Nine-Item Patient Health Questionnaire
The PHQ-9 is a widely used self-report instrument designed to screen for the presence and severity of depression (35). The PHQ-9 queries each of the nine symptoms that comprise major depressive disorder (MDD) in the DSM 5. Response options for each item range from “not at all” to “nearly every day.” Scores range from 0 to 27. A cut-off score ≥ 10 shows good sensitivity and specificity for a diagnosis of MDD. Cut-off scores for mild, moderate, moderately severe, and severe depression are 5, 10, 15, and 20, respectively. The PHQ-9 has good internal reliability, with a Cronbach's alpha of 0.89 in the PHQ Primary Care Study (35). Construct validities were 0.73 for mental health, 0.55 for general health perceptions, 0.52 for social functioning, 0.43 for role functioning, 0.37 for physical functioning, and 0.33 for bodily pain.
Seven-Item Generalized Anxiety Disorder Scale
The GAD-7 is a self-report instrument widely used for screening and assessment of symptom severity of generalized anxiety disorder (36). GAD-7 items include: (1) nervousness; (2) inability to stop worrying; (3) excessive worry; (4) restlessness; (5) difficulty in relaxing; (6) easy irritation; and (7) fear of something awful happening. As with the PHQ-9, response options for each item range from “not at all” to “nearly every day.” A total score is derived from adding individual item scores, with ≥10 representing a cut-off for a diagnosis of generalized anxiety disorder that has good sensitivity and specificity (36). Scores of 5-9 constitute mild symptoms, 10-14 indicate moderate symptoms, and scores >15 constitute severe symptoms. The instrument has an internal consistency of 0.92, with validation in primary care and larger treatment settings in the United States and Germany (38).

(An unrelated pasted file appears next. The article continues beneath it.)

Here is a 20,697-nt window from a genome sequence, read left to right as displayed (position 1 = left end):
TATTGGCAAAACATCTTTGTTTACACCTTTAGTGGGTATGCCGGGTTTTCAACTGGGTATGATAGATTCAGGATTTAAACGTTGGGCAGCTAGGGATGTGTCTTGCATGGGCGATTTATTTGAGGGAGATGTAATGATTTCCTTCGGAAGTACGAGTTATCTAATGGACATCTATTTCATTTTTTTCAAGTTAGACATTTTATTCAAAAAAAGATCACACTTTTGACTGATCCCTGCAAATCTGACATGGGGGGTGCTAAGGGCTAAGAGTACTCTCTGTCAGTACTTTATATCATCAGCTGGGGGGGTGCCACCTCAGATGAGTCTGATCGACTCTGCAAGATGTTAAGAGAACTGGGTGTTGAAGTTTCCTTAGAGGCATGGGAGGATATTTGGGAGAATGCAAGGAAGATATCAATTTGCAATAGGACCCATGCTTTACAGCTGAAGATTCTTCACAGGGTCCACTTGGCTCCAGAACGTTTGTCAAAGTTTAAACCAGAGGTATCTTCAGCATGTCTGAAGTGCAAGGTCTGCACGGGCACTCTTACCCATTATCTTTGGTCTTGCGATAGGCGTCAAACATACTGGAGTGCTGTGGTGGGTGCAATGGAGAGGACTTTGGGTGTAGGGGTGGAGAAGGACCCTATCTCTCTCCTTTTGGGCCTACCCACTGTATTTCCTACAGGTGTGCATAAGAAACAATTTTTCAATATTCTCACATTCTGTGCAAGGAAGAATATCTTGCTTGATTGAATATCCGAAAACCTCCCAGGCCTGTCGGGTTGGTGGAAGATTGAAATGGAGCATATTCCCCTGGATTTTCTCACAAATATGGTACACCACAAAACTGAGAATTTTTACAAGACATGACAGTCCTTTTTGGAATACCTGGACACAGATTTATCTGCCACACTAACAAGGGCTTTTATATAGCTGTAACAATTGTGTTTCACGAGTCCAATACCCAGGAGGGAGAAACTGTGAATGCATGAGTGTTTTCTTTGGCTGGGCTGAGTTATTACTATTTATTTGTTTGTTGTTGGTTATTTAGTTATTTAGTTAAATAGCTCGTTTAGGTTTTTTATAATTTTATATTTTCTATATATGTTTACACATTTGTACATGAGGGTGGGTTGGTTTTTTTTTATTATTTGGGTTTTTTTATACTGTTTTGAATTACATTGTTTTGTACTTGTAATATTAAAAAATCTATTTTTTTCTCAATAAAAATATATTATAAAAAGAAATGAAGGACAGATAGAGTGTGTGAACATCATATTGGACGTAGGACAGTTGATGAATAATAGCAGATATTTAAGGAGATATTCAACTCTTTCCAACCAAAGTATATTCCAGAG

HERO Wellness Scale
The HERO Wellness Scale is a five-item self-report inventory that uses a single question to query each of the following constructs: happiness, enthusiasm, resilience, optimism and overall mental wellness (37). Each item is scored from 0 (not at all) to 10 (extremely). The HERO Wellness Scale shows good internal consistency (Cronbach's alpha for composite score = 0.93) with adequate corrected item-total correlations (0.67 for resilience to 0.86 for overall mental wellness). The HERO Wellness Scale has been shown to be sensitive to improvements in mental health following a behavioral intervention in patients with psychiatric disorders (39).
Twenty Six-Item Psychedelic Change Questionnaire
The PCQ-26 was created specifically for this study. The PCQ-26 queries a mixture of emotional states that often occur during the psychedelic experience itself, such as a sense of awe, connection with nature and feelings of joy, but queries longer-lasting change in these emotions because of psychedelic use, rather than their occurrence during psychedelic dosing sessions per se. In addition, the PCQ-26 queries symptoms common to a variety of mental disorders, such as ruminative thinking and suicidal ideation, as well as substance misuse and criminality. Each item is scored from 1 (Very much improved) to 7 (Very much worse). As described below, exploratory factor analysis revealed three principal components that account for 59% of scale variance. A copy of the PCQ-26 is provided in Supplemental Material.
Eight-Item Negative Consequences Inventory
The NCI-8 was created specifically for this study. While recognizing that the universe of potential harms is nearly infinite, the NCI-8 focuses on concerns that have been of primary historic significance for the use of psychedelics; specifically, that these agents would encourage ongoing illicit drug use and lead to problematic/antisocial behavior. The NCI-8 queried eight potential negative outcomes participants ascribed to their psychedelic use, including increased suicidal desire, criminal impulses/behaviors, aggressive impulses/behaviors, alcohol misuse, cigarette smoking, cannabis/marijuana misuse, benzodiazepine misuse, and opiate/opioid misuse. Each item is scored from 1 (Very much improved) to 7 (Very much worse). A copy of the NCI-8 is provided in Supplemental Material.